Ontario’s new mining rules eliminate most exploration on private land

NoUraniumBy Tom Spears, Ottawa Citizen, ottawacitizen.com

OTTAWA — Big changes to Ontario’s Mining Act will prevent companies from looking for uranium and other resources on private land, and require consultation elsewhere from First Nations. That makes Marilyn Crawford happy, mostly

She belongs to a group that opposed uranium exploration near her South Frontenac home, but she says there are still loopholes in the new rules. Some native groups think so too.

At the same time the mining industry is worried, believing exploration is about to become slower and more expensive. And one Conservative MPP predicts the industry will shun Ontario as the new rules drive delays and costs too high.

The source of this flurry is a century-old law that used to allow mining companies access to land where private owners own the surface but the Crown owns mineral rights under them. In the past few years a wave of exploration for uranium has stirred up resentment among residents of Lanark and Frontenac Counties, especially around Sharbot Lake. Last week the Ministry of Northern Development and Mines issued a “modernization” of the Mining Act. Starting in April, it will oblige companies to consult with aboriginal groups who would be affected by their projects at an early stage in exploration. This requires providing detailed plans of what the exploration will involve. Some forms of early exploration activities will also require a permit from the ministry as of April 1, 2013.

As well, the ministry says mining companies can no longer stake claims on private land. The ministry says the new rule book “recognizes Aboriginal and treaty rights, is more respectful of private landowners and minimizes the impact of mineral exploration and development on the environment. These new rules and tools will help provide clarity and certainty to industry, insure ongoing engagement by industry with affected Aboriginal communities and help build positive relationships with surface rights owners.”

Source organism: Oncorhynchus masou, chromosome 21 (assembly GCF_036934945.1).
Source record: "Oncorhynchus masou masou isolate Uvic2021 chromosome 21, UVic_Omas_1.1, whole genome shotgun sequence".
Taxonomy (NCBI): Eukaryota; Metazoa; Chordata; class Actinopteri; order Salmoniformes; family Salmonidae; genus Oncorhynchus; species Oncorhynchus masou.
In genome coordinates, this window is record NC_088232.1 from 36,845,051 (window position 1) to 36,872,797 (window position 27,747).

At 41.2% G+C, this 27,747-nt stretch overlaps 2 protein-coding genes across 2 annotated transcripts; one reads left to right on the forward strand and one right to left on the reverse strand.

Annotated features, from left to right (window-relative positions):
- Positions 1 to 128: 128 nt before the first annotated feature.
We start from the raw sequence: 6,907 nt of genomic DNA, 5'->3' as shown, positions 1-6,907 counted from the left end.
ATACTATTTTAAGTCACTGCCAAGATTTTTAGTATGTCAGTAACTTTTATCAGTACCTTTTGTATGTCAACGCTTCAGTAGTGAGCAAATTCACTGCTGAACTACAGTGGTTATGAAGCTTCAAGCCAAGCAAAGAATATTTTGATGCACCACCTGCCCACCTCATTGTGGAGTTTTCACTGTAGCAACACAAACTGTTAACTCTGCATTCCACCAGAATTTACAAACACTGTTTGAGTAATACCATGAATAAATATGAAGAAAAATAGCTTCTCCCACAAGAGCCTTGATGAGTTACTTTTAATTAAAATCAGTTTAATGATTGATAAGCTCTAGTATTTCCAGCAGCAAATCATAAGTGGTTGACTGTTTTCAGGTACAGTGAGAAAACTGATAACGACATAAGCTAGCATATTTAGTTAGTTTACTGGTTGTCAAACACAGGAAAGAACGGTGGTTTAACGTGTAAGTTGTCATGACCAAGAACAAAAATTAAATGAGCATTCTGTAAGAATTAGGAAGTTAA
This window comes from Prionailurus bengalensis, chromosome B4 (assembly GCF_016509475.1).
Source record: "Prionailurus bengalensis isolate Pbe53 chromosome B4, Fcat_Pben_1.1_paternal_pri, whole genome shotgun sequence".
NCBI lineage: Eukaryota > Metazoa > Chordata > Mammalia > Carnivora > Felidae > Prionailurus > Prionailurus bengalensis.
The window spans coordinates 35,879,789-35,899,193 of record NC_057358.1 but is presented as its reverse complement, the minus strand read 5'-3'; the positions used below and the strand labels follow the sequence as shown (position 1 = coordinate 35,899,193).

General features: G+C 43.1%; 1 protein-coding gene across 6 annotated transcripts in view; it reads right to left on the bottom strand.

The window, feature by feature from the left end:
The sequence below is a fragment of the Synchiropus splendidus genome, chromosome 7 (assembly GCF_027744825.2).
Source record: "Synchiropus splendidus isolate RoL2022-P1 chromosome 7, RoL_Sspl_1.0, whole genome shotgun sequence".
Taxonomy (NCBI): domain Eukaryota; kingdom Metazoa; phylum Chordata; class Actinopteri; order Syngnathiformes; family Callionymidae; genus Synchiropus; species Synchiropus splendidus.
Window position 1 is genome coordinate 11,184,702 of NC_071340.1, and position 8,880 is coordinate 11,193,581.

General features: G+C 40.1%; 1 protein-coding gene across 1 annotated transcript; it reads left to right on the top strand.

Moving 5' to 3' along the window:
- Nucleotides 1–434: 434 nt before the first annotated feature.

At least one native group has rejected the changes. The Anishinabek Nation, which includes 39 communities in Ontario, says native peoples must “be involved in the process from the outset and that they be provided with the opportunity for free, informed consent and the ability to reject a development that may have an adverse impact on their territory.”

Chief Isadore Day of Serpent River, the organization’s spokesman on resource issues, says that development without the consent of native communities denies them their constitutional rights. In South Frontenac, Marilyn Crawford of the Community Coalition Against Mining Uranium predicts that a mining company will be able to consult and then develop a mine whether native communities agree or not. But Lanark, Frontenac, Lennox and Addington MPP Randy Hillier says the courts often interpret the demand for consultation as meaning that First Nations must also consent to the exploration. “In large part there’s a de facto veto on mining by First Nations,” he said.

Hillier was until recently his party’s mining critic. He said overall the revised Mining Act slows down mining developments by adding further steps and layers of approval. “The process here is just no longer acceptable) to companies, he said. “There’s just no certainty in the process any longer,” and many mines “are held up and inactive because of the uncertainty of the process.”

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